Gender, Implicit Bias, and Philosophical Methodology: Announcing A Special Issue from Journal of Social Philosophy

Gender, Implicit Bias, and Philosophical Methodology
Edited by Margaret A. Crouch and Lisa H. Schwartzman

Journal of Social Philosophy’s latest special issue brings work on women in philosophy together with recent scholarship on subtle forms of discrimination, especially implicit bias.  The articles address the ways that implicit bias might explain the low numbers of women in the profession, as well as the possible implications of implicit bias for philosophical methodology.

Questions are raised about the possibility of gendered “intuitions” in experimental philosophy, and about the socio-political effects of certain styles of philosophical argumentation.  Focusing on implicit bias and other subtle forms of sexism, several authors examine the profession of philosophy, including the systems of ranking and evaluating one another’s work, and the roles that philosophy plays within increasingly corporatized universities.  Questions about possible routes for change and about moral responsibility for implicit bias are also discussed.

Read the full introduction to Gender, Implicit Bias, and Philosophical Methodology; it’s free until December 31st.


Disability prejudice and happy dogs

Harriet McBryde Johnson was a lawyer and disability rights activist who was herself severely disabled. Her wonderful essay, “Unspeakable Conversations,” which she wrote for the New York Times Magazine, is an account of her debate with philosopher Peter Singer.  In “Unspeakable Conversations,” she argues persuasively that pity for people with disabilities– an attitude commonly adopted by  the non-disabled– is inappropriate, and rooted in prejudice.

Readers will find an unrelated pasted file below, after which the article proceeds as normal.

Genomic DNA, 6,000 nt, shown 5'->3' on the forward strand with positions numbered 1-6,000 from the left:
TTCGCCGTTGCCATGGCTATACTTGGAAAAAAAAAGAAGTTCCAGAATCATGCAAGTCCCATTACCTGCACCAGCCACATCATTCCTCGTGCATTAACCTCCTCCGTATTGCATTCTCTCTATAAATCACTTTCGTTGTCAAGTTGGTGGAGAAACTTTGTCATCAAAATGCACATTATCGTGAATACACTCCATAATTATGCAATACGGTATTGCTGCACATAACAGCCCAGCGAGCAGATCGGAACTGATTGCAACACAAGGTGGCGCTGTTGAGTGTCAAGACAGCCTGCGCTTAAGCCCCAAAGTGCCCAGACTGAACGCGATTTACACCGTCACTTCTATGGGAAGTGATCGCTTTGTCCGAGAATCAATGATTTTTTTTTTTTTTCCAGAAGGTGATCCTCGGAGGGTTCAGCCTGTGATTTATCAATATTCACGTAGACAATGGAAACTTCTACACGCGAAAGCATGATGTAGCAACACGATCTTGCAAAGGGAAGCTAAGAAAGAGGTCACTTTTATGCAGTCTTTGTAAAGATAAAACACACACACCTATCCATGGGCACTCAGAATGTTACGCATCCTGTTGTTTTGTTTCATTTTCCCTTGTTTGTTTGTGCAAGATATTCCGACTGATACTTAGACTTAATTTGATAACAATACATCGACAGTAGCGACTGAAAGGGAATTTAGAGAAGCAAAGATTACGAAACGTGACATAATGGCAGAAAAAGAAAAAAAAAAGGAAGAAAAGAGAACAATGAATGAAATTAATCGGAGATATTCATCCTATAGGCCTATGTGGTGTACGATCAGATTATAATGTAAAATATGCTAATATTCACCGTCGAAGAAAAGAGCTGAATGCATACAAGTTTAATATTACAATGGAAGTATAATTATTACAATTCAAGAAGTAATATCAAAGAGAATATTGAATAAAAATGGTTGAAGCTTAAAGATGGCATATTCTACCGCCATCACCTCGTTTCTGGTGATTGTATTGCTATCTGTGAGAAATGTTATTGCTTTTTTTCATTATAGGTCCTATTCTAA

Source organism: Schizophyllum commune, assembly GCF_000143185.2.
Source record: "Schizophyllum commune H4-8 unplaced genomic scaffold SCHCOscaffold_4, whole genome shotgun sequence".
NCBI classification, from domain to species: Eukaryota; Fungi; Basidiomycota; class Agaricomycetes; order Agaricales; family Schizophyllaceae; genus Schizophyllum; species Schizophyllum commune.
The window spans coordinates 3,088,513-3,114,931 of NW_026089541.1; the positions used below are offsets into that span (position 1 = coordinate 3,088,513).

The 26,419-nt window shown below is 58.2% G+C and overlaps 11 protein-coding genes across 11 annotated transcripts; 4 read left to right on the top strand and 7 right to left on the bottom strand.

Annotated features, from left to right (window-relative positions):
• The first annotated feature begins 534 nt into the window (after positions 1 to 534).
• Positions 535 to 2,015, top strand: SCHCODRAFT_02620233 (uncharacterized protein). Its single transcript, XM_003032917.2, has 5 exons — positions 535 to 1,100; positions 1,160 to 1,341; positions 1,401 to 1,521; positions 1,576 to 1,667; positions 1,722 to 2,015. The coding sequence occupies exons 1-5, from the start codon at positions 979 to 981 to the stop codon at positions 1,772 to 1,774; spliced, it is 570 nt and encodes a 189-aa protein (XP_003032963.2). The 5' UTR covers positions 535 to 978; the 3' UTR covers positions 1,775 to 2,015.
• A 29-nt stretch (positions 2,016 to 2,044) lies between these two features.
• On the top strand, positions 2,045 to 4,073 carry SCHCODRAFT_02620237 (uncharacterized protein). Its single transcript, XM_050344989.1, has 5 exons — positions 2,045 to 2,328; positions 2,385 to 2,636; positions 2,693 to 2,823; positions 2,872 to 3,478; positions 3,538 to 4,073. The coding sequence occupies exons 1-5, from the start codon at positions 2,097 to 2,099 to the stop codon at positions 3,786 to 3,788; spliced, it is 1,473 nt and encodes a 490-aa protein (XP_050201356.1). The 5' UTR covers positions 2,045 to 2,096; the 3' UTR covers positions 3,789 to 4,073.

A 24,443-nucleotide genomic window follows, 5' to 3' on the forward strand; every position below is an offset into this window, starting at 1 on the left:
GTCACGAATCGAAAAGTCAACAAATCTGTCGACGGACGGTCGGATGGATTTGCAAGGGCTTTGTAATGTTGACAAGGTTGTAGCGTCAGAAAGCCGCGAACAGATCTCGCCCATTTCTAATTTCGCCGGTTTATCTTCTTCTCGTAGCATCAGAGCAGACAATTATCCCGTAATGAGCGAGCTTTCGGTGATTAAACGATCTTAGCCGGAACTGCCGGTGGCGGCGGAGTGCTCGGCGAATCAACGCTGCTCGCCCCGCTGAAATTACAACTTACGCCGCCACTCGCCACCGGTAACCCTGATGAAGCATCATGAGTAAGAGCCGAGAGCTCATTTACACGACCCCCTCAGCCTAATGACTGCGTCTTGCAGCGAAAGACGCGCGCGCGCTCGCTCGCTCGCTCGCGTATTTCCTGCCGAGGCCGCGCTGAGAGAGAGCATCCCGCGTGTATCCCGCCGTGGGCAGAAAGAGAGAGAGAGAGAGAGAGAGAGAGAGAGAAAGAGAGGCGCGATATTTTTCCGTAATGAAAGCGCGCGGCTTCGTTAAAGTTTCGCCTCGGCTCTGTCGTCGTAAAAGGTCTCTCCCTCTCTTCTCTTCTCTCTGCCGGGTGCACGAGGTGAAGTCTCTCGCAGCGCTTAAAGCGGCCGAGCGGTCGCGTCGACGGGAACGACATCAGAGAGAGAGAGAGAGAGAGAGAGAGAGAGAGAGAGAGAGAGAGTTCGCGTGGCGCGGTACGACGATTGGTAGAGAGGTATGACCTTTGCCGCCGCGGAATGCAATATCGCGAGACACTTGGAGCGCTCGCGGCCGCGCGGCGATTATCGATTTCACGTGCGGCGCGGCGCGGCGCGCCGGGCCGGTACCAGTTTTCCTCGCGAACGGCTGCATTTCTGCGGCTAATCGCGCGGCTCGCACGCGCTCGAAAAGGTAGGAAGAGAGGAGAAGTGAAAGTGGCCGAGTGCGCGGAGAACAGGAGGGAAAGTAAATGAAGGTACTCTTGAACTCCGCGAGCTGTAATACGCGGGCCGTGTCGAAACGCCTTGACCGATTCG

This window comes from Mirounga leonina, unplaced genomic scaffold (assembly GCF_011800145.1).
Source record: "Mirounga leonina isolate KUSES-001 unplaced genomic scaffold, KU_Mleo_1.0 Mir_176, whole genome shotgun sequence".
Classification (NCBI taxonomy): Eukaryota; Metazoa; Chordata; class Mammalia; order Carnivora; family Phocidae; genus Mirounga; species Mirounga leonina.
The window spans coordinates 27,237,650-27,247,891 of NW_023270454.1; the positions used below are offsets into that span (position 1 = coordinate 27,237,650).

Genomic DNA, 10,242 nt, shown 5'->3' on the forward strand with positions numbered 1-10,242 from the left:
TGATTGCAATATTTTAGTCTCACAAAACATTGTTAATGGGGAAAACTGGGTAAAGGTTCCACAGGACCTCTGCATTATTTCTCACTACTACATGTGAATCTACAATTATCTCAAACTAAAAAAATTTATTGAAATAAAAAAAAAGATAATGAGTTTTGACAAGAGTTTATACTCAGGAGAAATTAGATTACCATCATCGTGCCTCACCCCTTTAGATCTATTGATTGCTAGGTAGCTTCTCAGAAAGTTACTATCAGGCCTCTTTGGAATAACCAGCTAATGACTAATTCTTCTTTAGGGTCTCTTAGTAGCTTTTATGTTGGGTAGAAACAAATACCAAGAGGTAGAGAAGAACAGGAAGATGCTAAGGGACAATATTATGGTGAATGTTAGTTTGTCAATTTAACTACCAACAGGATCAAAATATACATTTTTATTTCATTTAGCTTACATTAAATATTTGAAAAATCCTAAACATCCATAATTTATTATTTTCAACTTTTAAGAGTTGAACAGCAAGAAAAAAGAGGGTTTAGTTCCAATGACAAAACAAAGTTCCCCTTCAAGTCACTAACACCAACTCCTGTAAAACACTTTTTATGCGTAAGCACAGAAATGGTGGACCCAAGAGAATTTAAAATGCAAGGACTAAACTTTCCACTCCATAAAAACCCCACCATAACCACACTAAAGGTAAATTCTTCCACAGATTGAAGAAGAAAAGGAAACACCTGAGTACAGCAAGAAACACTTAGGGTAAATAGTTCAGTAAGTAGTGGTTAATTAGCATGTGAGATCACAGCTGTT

I was put in mind of Johnson’s essay when I stumbled on this local news puff piece about Dominic, a two-legged greyhound.

Dominic is so obviously happy, so successfully doggish, that it’s impossible to entertain the notion that pity is the appropriate response. With pity off the table, the reporter seems confused. He actually says, out loud and on mic, “you’d think he’d have a chip on his shoulder, or something.”

It’s an entire case study in disability prejudice in a few seconds of b-roll. And because it’s dog disability the reporter is grappling with, the prejudice that underlies some pity-responses is much easier to see.

Related articles:

Racial Cognition and the Ethics of Implicit Bias
By Daniel Kelly and Erica Roedder (April 2008)
Philosophy Compass